The area attracts many tourists because of the historic Casona del Salitre, a beautifully restored colonial era hacienda (where we are staying) and national monument and the Paipa Thermal Baths which cover approximately 5 hectares. The water comes from a subterranean lake whose waters come to the surface in this area.
DAY 8 – Paipa to Villa de Leyva – approx. 85 km (10 km rough road)
Our day into Villa de Leyva, we return along the highway to the turn-off to Combita and through Combita once more. Once at the top of the climb, we continue northwest, past the now famous home of Nairo Quinta before descending into Arcabuco for lunch.
From this small town we will take the backroads, some of which are quite rough and almost gravel. We are still descending but with a few ups and downs, through farmland. The final descent into Villa de Leyva provides us with a wonderful view to the south.
Villa de Leyva is considered one of the finest colonial villages in Colombia and plaze is a National Monument. The main part of the village is paved with large river rocks which makes for very rough cycling, so we do not recommend using your bike to explore the town.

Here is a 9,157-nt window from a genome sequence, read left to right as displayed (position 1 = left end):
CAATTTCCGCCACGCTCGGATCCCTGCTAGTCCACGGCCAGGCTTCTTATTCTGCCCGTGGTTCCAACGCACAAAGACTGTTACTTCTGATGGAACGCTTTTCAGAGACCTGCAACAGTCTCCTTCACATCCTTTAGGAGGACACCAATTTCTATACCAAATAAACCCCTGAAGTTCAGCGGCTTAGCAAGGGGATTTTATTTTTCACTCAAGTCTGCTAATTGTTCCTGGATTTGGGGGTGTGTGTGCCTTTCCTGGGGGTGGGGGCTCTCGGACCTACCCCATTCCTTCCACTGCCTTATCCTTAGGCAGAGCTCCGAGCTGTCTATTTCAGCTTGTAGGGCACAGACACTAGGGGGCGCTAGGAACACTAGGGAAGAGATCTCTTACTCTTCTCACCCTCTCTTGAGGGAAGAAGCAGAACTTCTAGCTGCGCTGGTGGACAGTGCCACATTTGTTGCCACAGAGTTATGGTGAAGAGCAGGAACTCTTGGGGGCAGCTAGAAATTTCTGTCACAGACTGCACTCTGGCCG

We will have time to walk around the Plaza Mayor which is one of the largest town squares in South America and visit the town Church, shops, and ATMs.
DAY 9 – Villa de Leyva and surroundings – visit to Paleontology Museum, Mission, Vineyard - approx. 40 km
For our 2ndflex day of the trip, the area around Villa de Leyva is filled with lots of attractions and points of interest. There are also many crafts and other shopping opportunities in this small town.
Depending on what the group wants to do, we can visit El Fosil, or the Museum of Paleontology, a local mission, a local winery, El Infiernito - an archeological site – the list goes on - with the choice of travelling by bike or the van. Or you can try and short, but rough hike up the local mountains to a statue over-looking the town. There will be no shortage of things to see and do on this day.
DAY 10 – Villa de Leyva to Chiquinquira – approx. 45 km